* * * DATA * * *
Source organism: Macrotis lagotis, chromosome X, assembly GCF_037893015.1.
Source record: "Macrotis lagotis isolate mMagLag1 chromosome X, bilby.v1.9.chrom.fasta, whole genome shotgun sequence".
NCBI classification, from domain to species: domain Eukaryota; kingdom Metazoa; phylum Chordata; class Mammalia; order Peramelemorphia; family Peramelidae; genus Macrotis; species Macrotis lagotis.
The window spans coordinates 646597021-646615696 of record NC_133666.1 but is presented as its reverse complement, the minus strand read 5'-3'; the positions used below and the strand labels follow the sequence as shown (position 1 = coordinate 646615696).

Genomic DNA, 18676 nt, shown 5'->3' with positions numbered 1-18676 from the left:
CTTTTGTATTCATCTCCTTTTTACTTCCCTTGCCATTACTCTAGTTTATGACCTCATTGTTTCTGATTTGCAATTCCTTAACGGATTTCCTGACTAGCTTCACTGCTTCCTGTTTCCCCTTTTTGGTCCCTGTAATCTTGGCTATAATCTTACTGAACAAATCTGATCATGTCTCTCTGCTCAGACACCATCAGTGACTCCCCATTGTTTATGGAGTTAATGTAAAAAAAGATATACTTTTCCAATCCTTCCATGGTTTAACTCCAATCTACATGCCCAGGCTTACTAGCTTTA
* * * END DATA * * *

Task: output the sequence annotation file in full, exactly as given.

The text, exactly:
Source organism: Macrotis lagotis, chromosome X, assembly GCF_037893015.1.
Source record: "Macrotis lagotis isolate mMagLag1 chromosome X, bilby.v1.9.chrom.fasta, whole genome shotgun sequence".
NCBI classification, from domain to species: domain Eukaryota; kingdom Metazoa; phylum Chordata; class Mammalia; order Peramelemorphia; family Peramelidae; genus Macrotis; species Macrotis lagotis.
The window spans coordinates 646597021-646615696 of record NC_133666.1 but is presented as its reverse complement, the minus strand read 5'-3'; the positions used below and the strand labels follow the sequence as shown (position 1 = coordinate 646615696).

Genomic DNA, 18676 nt, shown 5'->3' with positions numbered 1-18676 from the left:
CTTTTGTATTCATCTCCTTTTTACTTCCCTTGCCATTACTCTAGTTTATGACCTCATTGTTTCTGATTTGCAATTCCTTAACGGATTTCCTGACTAGCTTCACTGCTTCCTGTTTCCCCTTTTTGGTCCCTGTAATCTTGGCTATAATCTTACTGAACAAATCTGATCATGTCTCTCTGCTCAGACACCATCAGTGACTCCCCATTGTTTATGGAGTTAATGTAAAAAAAGATATACTTTTCCAATCCTTCCATGGTTTAACTCCAATCTACATGCCCAGGCTTACTAGCTTTA